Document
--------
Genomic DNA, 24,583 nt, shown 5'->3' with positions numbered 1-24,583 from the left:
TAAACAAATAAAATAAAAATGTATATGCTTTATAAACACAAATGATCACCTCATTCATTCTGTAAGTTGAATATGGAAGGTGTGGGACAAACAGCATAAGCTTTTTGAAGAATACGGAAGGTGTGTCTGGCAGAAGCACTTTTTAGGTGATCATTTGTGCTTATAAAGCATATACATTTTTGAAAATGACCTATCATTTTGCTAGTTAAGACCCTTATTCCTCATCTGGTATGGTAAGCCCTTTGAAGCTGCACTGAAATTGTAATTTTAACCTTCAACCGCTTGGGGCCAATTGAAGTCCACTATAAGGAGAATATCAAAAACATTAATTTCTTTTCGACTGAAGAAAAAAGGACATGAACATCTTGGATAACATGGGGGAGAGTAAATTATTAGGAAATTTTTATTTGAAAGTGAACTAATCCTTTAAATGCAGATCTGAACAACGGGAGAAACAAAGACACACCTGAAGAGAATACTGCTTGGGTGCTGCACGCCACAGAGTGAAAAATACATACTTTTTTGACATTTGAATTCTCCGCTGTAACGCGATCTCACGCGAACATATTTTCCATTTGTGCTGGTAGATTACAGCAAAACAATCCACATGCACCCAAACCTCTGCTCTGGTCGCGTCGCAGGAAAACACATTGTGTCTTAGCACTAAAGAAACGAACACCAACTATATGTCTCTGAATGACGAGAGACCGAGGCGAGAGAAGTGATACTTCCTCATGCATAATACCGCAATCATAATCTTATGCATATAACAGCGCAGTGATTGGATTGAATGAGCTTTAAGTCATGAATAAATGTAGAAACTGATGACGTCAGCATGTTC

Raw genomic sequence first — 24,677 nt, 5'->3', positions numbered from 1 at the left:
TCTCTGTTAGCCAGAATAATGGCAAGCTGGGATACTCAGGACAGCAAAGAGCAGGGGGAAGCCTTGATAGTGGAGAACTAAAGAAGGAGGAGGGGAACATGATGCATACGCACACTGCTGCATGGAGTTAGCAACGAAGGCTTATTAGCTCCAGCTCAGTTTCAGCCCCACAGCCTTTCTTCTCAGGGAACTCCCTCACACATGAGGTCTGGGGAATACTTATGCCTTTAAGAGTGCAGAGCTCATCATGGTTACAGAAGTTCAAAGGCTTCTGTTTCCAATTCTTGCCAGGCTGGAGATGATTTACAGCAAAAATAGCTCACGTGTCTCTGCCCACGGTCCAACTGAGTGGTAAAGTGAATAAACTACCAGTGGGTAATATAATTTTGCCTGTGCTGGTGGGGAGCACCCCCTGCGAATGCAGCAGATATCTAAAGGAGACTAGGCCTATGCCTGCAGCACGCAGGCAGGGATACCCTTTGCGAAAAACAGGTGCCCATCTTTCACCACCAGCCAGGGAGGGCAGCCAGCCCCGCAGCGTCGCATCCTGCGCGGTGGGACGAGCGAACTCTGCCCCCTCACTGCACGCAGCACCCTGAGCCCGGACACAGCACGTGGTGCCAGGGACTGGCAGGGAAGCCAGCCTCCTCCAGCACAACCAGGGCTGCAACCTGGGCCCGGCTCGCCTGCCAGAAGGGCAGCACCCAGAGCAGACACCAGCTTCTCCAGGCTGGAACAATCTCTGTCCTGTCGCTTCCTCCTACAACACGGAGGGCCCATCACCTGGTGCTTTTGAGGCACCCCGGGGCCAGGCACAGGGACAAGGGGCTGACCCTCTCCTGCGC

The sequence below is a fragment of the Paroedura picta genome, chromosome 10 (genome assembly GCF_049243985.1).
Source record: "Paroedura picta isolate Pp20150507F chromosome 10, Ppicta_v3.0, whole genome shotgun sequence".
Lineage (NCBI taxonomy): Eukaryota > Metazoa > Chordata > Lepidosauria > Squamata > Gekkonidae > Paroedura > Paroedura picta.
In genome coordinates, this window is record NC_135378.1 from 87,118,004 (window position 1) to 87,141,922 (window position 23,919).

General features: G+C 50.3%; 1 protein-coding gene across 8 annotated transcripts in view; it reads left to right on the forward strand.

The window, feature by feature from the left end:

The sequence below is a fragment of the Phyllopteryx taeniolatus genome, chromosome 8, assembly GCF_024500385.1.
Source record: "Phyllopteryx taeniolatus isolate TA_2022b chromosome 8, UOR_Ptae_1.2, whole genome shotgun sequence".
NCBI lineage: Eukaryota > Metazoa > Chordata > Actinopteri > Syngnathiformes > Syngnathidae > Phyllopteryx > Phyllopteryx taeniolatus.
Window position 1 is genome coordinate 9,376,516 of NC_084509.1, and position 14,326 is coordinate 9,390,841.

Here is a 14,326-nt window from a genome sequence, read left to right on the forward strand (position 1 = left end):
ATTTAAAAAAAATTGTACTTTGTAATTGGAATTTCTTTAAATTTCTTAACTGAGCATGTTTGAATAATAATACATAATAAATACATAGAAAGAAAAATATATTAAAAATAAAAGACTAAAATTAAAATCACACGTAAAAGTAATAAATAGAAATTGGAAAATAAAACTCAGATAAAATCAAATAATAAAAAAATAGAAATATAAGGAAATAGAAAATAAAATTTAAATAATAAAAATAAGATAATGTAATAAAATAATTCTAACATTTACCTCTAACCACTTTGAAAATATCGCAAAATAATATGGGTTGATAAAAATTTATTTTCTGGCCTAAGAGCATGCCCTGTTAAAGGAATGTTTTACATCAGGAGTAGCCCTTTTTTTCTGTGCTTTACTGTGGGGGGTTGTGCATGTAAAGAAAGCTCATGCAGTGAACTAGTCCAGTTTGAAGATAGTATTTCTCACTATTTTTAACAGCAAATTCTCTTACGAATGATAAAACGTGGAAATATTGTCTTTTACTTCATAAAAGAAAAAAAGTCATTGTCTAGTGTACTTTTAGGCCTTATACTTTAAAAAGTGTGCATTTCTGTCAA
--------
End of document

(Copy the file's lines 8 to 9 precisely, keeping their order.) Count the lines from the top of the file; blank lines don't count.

In genome coordinates, this window is record NC_135378.1 from 87,118,004 (window position 1) to 87,141,922 (window position 23,919).

General features: G+C 50.3%; 1 protein-coding gene across 8 annotated transcripts in view; it reads left to right on the forward strand.